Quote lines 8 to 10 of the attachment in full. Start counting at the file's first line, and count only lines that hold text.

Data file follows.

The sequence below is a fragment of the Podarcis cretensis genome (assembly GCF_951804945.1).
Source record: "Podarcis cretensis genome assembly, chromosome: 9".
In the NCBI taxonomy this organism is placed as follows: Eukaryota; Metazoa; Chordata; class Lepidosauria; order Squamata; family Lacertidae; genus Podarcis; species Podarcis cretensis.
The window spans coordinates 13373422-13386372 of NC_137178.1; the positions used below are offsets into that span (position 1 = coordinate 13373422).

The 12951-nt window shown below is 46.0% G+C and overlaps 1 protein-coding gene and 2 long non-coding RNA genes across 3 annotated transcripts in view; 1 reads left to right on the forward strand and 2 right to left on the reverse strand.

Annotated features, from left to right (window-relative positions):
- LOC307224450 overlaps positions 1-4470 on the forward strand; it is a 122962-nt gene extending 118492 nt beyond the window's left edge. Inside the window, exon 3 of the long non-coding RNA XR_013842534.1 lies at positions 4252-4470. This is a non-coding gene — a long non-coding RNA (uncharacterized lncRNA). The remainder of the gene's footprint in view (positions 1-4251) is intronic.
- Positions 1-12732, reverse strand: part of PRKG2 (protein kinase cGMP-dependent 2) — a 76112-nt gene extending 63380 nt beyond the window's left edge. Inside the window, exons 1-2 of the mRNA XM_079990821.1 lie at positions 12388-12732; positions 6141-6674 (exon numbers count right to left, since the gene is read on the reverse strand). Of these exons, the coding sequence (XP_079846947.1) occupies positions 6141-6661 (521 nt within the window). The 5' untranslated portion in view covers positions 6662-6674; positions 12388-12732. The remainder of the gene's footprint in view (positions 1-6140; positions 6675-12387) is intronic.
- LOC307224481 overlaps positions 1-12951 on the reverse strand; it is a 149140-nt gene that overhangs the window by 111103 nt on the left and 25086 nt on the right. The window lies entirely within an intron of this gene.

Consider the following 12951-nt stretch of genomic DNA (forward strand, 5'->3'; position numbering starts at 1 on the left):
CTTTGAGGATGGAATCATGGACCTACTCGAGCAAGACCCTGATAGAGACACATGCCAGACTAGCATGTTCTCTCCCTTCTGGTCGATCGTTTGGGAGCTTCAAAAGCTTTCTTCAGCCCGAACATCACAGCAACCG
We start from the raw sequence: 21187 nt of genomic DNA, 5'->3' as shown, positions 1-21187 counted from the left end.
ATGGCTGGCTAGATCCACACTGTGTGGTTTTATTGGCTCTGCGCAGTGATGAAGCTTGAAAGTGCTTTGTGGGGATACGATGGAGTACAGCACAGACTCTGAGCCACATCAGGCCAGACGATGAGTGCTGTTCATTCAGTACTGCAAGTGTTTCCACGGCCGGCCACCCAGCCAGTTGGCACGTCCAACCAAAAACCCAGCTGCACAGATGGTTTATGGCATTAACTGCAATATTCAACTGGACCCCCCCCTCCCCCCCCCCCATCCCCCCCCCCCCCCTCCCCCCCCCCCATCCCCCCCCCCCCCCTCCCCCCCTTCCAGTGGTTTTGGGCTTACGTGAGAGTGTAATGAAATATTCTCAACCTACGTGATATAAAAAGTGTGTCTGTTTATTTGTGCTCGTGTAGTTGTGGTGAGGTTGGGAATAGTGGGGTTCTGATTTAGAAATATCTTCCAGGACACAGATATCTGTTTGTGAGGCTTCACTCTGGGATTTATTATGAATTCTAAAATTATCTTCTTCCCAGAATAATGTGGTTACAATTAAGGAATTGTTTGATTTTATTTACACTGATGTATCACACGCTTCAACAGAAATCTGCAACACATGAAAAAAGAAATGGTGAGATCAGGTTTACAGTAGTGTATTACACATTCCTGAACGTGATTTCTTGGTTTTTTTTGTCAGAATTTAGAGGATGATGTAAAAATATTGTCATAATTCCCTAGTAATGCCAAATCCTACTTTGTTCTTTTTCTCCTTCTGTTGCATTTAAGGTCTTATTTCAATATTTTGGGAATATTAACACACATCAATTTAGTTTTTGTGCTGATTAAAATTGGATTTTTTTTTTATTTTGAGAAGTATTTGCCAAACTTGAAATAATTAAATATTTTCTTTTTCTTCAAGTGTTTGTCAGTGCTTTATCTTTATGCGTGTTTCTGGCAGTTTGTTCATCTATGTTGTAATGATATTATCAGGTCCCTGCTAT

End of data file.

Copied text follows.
- Positions 1-12732, reverse strand: part of PRKG2 (protein kinase cGMP-dependent 2) — a 76112-nt gene extending 63380 nt beyond the window's left edge. Inside the window, exons 1-2 of the mRNA XM_079990821.1 lie at positions 12388-12732; positions 6141-6674 (exon numbers count right to left, since the gene is read on the reverse strand). Of these exons, the coding sequence (XP_079846947.1) occupies positions 6141-6661 (521 nt within the window). The 5' untranslated portion in view covers positions 6662-6674; positions 12388-12732. The remainder of the gene's footprint in view (positions 1-6140; positions 6675-12387) is intronic.
- LOC307224481 overlaps positions 1-12951 on the reverse strand; it is a 149140-nt gene that overhangs the window by 111103 nt on the left and 25086 nt on the right. The window lies entirely within an intron of this gene.

Consider the following 12951-nt stretch of genomic DNA (forward strand, 5'->3'; position numbering starts at 1 on the left):